Open Cycle has updated their One uber lightweight hardtail mountain bike to accommodate 27.5+ tires. It’s still a race-ready 29er, but thanks to Boost spacing and a reworked rear end, the bike will now handle up to 27.5×3.0 rubber, or a healthy 29×2.4. And like a couple other brands, they’re already on board with the burgeoning 26+ scene, too – the size Small swaps between 27.5×2.4 or 26×3.0 to keep the dimensions better balanced for smaller riders. Check it out…
At top, shown with 27.5×3.0 tires, and above with normal 29er race tires.
Boost spacing in the rear makes room for stronger wheels and helps prep the BB area for wider tire clearance without changing the crank’s Q-factor. Open used their dropped driveside chainstay from the UP gravel bike to make more room for the tire without giving up chainring clearance. It’s a simple solution, and it also allows for a bigger tube cross section at the front of the chainstay, enhancing overall torsional stiffness under power.
The front of the bike looks familiar, using a mix of high and regular modulus carbons where needed to balance strength, stiffness and ride quality. But Kessler says they made it quite a bit stiffer. They also changed the sizing a bit, down to three sizes – S/M/L. The Large got a little bigger, with longer reach. And the size small is no longer a 29er, it’s made specifically for 27.5 wheels. Fortunately, that doesn’t mean giving up the “plus” capability…it just means you’ll be using 26+ tires!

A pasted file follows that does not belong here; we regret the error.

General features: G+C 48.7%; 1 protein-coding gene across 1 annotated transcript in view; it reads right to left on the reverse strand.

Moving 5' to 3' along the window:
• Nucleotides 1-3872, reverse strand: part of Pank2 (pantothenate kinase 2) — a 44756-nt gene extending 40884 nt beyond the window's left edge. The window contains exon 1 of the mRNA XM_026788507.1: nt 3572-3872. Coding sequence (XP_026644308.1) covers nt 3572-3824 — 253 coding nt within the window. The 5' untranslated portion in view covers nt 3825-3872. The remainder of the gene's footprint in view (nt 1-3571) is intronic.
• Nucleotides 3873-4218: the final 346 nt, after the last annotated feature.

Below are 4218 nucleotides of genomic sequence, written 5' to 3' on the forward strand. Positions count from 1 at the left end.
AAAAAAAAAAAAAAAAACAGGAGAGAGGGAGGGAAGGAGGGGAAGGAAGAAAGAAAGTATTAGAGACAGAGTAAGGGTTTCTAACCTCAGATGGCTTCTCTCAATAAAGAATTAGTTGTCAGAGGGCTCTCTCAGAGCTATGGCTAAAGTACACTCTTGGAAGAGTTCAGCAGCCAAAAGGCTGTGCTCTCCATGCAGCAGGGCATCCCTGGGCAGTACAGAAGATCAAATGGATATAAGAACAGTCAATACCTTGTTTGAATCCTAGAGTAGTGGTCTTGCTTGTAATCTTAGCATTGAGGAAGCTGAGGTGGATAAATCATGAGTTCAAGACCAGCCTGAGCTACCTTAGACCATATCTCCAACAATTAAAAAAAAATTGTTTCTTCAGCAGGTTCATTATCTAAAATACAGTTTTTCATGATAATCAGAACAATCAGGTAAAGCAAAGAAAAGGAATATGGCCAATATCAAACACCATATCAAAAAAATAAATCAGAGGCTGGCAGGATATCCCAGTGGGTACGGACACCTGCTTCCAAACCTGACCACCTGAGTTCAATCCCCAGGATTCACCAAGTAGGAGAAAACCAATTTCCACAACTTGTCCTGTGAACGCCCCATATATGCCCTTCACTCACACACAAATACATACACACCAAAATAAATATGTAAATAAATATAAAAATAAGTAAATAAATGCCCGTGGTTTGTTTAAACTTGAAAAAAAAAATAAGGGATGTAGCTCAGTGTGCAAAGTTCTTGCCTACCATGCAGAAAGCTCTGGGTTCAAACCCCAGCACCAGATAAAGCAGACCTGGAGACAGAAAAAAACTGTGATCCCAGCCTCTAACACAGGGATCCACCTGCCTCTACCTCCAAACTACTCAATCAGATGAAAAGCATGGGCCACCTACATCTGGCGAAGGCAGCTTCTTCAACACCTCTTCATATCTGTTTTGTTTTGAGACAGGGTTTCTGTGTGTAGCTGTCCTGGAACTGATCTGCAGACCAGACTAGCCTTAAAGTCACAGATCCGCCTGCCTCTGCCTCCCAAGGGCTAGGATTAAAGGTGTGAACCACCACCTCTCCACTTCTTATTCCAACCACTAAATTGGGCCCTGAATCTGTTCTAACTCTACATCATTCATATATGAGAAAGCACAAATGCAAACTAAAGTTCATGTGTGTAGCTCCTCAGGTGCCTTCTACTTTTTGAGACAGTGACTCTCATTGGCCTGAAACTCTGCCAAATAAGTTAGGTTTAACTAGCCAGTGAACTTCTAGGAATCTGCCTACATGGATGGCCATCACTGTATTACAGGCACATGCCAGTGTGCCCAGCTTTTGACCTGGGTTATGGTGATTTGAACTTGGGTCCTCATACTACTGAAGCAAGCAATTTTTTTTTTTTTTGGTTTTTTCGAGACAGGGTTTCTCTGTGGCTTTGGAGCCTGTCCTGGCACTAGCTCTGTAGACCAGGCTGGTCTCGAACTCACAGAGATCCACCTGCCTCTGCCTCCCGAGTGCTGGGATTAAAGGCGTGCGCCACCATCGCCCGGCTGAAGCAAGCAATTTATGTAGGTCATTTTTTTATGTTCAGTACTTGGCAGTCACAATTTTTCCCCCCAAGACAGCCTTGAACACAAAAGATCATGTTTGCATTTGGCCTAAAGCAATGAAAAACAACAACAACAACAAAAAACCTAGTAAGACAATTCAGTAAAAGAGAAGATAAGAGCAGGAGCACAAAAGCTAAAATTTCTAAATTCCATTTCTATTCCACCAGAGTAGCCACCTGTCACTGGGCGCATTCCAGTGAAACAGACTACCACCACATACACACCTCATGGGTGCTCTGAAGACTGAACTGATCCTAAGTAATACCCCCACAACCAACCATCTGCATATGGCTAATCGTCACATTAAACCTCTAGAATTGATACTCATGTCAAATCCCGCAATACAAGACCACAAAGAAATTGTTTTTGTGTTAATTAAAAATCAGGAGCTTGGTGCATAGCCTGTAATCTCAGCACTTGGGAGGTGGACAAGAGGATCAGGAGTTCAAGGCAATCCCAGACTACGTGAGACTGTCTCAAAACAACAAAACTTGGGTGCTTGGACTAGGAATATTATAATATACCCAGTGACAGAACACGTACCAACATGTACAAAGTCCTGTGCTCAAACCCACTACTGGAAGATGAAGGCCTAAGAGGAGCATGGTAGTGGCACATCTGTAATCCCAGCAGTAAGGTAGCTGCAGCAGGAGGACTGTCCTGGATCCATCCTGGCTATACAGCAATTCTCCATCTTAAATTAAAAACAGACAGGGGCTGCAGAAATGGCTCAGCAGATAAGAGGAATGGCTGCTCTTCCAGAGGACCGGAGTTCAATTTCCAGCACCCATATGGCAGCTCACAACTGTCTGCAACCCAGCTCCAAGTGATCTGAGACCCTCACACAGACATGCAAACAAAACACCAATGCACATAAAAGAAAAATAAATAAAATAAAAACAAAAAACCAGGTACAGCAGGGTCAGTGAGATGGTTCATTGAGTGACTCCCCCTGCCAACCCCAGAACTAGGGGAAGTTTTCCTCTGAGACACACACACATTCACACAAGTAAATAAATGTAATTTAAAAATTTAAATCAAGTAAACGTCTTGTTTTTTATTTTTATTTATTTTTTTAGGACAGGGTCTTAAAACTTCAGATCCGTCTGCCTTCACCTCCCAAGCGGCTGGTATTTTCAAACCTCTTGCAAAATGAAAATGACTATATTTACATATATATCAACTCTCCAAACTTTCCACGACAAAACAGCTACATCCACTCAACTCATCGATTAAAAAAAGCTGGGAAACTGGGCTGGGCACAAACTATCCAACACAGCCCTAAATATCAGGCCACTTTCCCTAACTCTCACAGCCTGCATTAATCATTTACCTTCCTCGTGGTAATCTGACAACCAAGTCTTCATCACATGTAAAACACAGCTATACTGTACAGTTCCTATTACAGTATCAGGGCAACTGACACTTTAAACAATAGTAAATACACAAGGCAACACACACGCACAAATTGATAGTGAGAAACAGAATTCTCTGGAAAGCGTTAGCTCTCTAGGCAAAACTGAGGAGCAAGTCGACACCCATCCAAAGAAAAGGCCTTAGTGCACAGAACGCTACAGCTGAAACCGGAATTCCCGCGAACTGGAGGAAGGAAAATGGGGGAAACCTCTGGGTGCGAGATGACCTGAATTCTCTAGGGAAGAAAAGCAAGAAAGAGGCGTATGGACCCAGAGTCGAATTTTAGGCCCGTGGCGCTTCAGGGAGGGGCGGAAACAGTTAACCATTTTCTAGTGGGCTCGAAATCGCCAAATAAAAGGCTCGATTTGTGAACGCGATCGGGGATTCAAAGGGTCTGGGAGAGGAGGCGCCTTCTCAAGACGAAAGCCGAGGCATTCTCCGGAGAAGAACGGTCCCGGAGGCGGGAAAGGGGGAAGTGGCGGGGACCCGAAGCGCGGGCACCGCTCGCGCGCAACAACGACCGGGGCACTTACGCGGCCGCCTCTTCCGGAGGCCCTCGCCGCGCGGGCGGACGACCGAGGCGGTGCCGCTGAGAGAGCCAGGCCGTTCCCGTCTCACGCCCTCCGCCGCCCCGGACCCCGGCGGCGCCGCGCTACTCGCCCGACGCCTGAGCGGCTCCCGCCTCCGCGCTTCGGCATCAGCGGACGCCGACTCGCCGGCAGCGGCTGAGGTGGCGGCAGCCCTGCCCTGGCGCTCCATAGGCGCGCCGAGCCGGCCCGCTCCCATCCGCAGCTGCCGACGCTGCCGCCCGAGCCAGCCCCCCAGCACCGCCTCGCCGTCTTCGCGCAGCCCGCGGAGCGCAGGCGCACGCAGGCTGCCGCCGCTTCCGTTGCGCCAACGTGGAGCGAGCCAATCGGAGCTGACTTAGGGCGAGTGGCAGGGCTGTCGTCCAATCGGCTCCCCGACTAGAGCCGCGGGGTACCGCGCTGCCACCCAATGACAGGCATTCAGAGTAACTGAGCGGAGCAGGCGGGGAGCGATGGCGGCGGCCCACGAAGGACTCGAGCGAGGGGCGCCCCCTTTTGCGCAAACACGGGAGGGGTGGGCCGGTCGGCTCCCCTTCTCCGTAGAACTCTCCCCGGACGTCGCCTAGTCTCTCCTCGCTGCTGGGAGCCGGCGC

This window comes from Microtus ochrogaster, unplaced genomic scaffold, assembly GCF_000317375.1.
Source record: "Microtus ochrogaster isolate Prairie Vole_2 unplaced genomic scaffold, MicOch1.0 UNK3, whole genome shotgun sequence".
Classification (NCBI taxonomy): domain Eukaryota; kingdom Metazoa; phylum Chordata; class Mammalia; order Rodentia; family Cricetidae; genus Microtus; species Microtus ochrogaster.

Thin seatstays also help improve the ride by flexing a bit.
The brake mounts still use both stays, with the front on the seatstay and the rear on the chainstay, but the rear one is molded into the stay more smoothly now than on the prior iteration.
Open Cycles co-founder Andy Kessler says “this project started in Germany when we were going to work with AX Lightness, but then that brand (ran into financial trouble). So, we had this design ready to go, and then Boost came along. For us, it’s not really about wheel stiffness, but it let us play with wheel sizes. So we integrated it into this design and it allowed us to run it with 27.5+ tires.”
Gone is the BBright standard, switching to BB92. Kessler said it was difficult finding Boost compatible cranks to work with that standard, and customers wanted to have more options in cranksets.
Claimed weight is 890g for a medium. They offer 1x, 2x and Di2 compatibility, and thanks to modular frame inserts, it’ll be ready for whatever other drivetrain options come along in the future. Retail is €/$3,200 for the frame, no complete bikes are being offered for now.